“You are fettered,” said Scrooge, trembling. “Tell me why?”
“I wear the chain I forged in life,” replied the Ghost. “I made it link by link, and yard by yard; I girded it on of my own free will, and of my own free will I wore it.”
A Christmas Carol was written in 1843 by Charles Dickens. Short on time and obligated to produce a piece for his editor, Dickens wrote this story using many details from his own life. In the story, he tells the tale of an old, bitter man named Ebenezer Scrooge. Scrooge is visited by three ghosts who take him on a journey through Christmases past, present, and future.
“I hope you will like the little things I have sent you. You seem to be most interested in Railways just now, so I am sending you mostly things of that sort. I send as much love as ever, in fact more. We have both, the old Polar Bear and I, enjoyed having so many nice letters from you and your pets. If you think we have not read them you are wrong; but if you find that not many of the things you asked for have come, and not perhaps quite as many as sometimes, remember that this Christmas all over the world there are a terrible number of poor and starving people. I (and also my Green Brother) have had to do some collecting of food and clothes, and toys too, for the children whose fathers and mothers and friends cannot give them anything, sometimes not even dinner. I know yours won’t forget you. So, my dears, I hope you will be happy this Christmas and not quarrel, and will have some good games with your Railway all together. Don’t forget old Father Christmas, when you light your tree.”
― J.R.R. Tolkien
Every December, J.R.R. Tolkien’s children would receive a letter from ‘Father Christmas’. These letters shared Father Christmas’s experiences that year — from an accident-prone polar bear to goblin wars in caves beneath the house — and are riddled with life lessons. In Letters from Father Christmas, Tolkien has compiled all these short stories into one book for you to enjoy with your children.
“The village people didn’t know it, but there was a reason for his gloom, a reason for his grumbling, a reason he walked hunched over, as if he were carrying a great weight on his shoulders…” -Susan Wojciechowski
The Christmas Miracle of Jonathan Toomey is a story about loss, love, and healing. It’s a gentle reminder to love all, even those who appear unwelcoming, because you may not know their struggle.
“The magi, as you know, were wise men — wonderfully wise men — who brought gifts to the newborn Christ-child. They were the first to give Christmas gifts. Being wise, their gifts were doubtless wise ones. And here I have told you the story of two children who were not wise. Each sold the most valuable thing he owned in order to buy a gift for the other. But let me speak a last word to the wise of these days: Of all who give gifts, these two were the most wise. Of all who give and receive gifts, such as they are the most wise. Everywhere they are the wise ones. They are the magi.” -O. Henry
A Gift of the Magi is a beautiful short story about the personal sacrifices we are willing to make for the ones we love.
“My, how foolish I am! You know what I’ve always thought? I’ve always thought a body would have to be sick and dying before they saw the Lord. And I imagined that when He came it would be like looking at the Baptist window: pretty as colored glass with the sun pouring through, such a shine you don’t know it’s getting dark. And it’s been a comfort: to think of that shine taking away all the spooky feeling. But I’ll wager it never happens. I’ll wager at the very end a body realizes the Lord has already shown Himself. That things as they are, just what they’ve always seen, was seeing Him. As for me, I could leave the world with today in my eyes.” ―Truman Capote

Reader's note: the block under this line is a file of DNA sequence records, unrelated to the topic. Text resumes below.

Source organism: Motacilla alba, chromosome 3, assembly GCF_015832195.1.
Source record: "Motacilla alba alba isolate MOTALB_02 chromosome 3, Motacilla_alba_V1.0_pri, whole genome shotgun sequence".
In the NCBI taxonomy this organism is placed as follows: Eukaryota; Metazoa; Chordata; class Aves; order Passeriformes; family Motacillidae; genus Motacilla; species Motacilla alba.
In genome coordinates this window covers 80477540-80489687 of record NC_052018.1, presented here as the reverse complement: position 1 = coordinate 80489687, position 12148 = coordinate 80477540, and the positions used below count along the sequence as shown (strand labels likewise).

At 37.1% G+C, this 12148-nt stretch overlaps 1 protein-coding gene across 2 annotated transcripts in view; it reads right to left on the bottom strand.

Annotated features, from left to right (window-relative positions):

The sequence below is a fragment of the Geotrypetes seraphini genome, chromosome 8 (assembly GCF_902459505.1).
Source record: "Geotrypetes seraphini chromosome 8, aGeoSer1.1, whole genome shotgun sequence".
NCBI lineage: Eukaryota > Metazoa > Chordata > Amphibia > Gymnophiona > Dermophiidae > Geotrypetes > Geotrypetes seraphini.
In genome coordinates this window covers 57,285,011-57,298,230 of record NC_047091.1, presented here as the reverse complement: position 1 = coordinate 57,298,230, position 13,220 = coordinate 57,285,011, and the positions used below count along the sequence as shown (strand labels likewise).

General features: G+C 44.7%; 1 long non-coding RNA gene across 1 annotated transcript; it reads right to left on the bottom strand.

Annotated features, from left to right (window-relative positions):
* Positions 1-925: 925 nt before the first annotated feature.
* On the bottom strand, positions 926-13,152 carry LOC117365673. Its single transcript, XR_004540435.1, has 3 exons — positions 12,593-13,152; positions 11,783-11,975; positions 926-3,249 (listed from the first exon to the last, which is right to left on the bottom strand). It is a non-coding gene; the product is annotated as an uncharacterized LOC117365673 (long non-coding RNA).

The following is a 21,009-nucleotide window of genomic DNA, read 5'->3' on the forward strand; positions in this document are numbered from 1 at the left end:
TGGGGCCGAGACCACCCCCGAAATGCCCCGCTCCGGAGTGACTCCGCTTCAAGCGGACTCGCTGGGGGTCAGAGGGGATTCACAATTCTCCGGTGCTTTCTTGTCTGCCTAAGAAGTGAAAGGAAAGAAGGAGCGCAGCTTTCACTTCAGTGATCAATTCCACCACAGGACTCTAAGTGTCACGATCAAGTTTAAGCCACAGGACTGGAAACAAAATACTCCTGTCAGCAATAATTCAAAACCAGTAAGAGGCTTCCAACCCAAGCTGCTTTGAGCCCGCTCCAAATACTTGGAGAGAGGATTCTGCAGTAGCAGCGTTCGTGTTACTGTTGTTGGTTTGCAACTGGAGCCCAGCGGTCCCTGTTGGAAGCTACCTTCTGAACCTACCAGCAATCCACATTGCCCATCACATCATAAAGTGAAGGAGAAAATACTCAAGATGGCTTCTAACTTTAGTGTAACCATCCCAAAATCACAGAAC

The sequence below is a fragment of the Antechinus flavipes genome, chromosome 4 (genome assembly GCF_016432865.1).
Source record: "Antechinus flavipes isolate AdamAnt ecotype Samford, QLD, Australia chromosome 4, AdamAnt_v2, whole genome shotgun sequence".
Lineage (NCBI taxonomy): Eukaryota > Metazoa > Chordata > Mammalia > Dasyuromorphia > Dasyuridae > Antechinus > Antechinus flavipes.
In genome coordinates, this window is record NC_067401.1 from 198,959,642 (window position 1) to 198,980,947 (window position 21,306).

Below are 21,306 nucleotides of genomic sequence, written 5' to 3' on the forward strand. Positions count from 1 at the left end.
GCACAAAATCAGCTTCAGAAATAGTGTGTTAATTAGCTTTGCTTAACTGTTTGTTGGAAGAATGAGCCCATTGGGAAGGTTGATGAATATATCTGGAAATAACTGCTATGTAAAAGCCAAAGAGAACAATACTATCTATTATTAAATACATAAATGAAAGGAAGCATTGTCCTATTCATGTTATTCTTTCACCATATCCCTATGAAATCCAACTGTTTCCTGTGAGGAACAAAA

A Christmas Memory is a collection of autobiographical stories by Truman Capote. Originally published in 1956, it’s become a Christmas classic riddled with gems like the quote above.
“Kind reader, or listener, whatever may be your name, whether Frank, Robert, Henry, — Anna or Maria, I beg you to call to mind the table covered with your last Christmas gifts, as in their newest gloss they first appeared to your delighted vision. You will then “be able to imagine the astonishment of the children, as they stood with sparkling eyes, unable to utter a word, for joy at the sight before them.” -E.T.A. Hoffmann
The Nutcracker and The Mouse King is a novel written in 1816 by the German author E.T.A. Hoffmann. Although we highly recommend the book, if reading ain’t your style, then check out The Nutcracker Ballet or Disney’s short film (my personal favorite).
“On both sides in 1915 there would be more dead on any single day than yards gained in the entire year. And there would be nearly four more years of attrition — not to determine who was right, but who was left.”―Stanley Weintraub
In 1914 during World War 1, a Christmas truce spontaneously broke out in the trenches. In Silent Night, Stanley Weintraub provides an in-depth analysis of this forgotten Christmas story.
8 The Battered Bastards of Bastogne: The 101st Airborne and the Battle of the Bulge by George Koskimaki
“December 22nd 1944
To the U.S.A. Commander of the encircled town of Bastogne.
The fortune of war is changing. This time the U.S.A. forces in and near Bastogne have been encircled by strong German armored units. More German armored units have crossed the river Ourthe near Ortheuville, have taken Marche and reached St. Hubert by passing through Hompre-Sibret-Tillet. Libramont is in German hands. There is only one possibility to save the encircled U.S.A troops from total annihilation: that is the honorable surrender of the encircled town. In order to think it over a term of two hours will be granted beginning with the presentation of this note. If this proposal should be rejected one German Artillery Corps and six heavy A. A. Battalions are ready to annihilate the U.S.A. troops in and near Bastogne. The order for firing will be given immediately after this two hours’ term. All the serious civilian losses caused by this artillery fire would not correspond with the wellknown American humanity.
The German Commander.”
“December 22, 1944
To the German Commander,
N U T S !
The American Commander”